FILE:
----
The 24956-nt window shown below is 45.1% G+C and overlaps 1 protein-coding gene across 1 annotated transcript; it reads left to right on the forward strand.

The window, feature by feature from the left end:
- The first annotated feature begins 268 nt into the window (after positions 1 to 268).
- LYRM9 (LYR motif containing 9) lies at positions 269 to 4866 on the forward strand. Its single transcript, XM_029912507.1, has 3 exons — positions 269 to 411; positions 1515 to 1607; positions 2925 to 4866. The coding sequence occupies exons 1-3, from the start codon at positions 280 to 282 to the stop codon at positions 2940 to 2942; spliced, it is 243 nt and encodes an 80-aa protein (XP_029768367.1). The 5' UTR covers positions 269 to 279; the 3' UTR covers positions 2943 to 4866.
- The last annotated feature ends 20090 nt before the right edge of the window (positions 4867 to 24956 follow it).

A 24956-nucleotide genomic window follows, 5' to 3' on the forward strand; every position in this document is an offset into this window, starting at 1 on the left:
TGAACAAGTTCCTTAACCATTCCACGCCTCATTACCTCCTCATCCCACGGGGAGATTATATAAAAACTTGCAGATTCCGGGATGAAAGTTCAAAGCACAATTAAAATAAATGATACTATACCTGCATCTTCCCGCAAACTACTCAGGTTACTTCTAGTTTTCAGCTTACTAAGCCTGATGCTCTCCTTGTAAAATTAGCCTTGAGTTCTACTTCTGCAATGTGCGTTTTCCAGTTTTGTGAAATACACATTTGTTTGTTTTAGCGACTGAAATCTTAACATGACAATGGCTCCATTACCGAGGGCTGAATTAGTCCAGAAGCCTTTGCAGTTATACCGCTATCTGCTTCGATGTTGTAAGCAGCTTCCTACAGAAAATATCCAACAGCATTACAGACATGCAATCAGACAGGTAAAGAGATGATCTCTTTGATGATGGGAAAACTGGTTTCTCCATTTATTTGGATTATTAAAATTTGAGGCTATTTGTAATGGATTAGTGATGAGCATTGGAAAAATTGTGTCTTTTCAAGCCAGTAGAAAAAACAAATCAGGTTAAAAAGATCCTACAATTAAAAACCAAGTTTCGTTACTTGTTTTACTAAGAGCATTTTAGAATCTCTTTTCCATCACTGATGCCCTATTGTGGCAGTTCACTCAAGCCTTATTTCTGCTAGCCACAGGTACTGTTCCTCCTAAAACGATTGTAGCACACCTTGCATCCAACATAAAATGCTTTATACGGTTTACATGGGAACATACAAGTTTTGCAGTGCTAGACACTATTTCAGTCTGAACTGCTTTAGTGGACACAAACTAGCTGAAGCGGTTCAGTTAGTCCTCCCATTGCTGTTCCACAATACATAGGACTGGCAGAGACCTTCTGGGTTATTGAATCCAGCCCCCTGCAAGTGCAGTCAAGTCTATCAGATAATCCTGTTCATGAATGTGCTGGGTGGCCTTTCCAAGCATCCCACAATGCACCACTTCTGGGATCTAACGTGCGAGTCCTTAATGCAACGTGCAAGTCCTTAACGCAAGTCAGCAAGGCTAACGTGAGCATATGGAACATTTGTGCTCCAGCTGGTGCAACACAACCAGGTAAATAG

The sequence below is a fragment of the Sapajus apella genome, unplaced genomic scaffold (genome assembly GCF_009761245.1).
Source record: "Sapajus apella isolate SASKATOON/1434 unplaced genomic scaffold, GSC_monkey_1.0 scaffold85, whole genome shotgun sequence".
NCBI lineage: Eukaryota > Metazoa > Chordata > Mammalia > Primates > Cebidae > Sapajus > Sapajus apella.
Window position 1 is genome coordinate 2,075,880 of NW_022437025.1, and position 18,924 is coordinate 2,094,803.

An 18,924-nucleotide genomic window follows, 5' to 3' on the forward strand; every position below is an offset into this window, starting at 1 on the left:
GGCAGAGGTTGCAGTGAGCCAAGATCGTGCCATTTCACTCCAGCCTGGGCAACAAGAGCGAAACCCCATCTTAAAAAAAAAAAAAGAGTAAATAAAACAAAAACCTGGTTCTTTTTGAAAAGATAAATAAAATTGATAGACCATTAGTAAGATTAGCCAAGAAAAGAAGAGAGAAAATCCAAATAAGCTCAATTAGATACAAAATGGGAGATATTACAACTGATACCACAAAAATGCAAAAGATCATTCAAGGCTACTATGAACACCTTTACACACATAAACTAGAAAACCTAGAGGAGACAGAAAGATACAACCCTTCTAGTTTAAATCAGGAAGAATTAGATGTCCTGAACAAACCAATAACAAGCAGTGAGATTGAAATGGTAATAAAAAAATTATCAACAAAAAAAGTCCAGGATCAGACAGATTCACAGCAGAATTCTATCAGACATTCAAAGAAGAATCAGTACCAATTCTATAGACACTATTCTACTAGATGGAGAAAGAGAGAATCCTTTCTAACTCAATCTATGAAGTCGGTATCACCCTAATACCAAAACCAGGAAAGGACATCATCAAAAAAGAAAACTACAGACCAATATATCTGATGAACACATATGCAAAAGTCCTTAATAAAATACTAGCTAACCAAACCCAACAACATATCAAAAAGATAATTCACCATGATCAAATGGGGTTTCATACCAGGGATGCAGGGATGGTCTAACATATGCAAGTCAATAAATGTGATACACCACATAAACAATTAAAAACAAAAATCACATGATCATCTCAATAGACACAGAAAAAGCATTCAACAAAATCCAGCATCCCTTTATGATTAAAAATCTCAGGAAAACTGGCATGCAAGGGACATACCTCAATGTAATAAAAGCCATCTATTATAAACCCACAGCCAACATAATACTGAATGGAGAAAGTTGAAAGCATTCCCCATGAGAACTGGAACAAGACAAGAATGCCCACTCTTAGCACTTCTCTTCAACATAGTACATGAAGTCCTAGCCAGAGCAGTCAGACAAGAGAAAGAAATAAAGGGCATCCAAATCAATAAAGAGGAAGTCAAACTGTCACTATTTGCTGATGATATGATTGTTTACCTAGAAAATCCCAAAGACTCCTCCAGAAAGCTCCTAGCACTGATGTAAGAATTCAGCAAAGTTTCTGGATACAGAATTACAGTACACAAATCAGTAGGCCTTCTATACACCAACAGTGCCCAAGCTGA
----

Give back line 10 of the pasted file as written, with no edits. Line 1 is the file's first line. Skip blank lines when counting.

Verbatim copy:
NCBI lineage: Eukaryota > Metazoa > Chordata > Mammalia > Primates > Cebidae > Sapajus > Sapajus apella.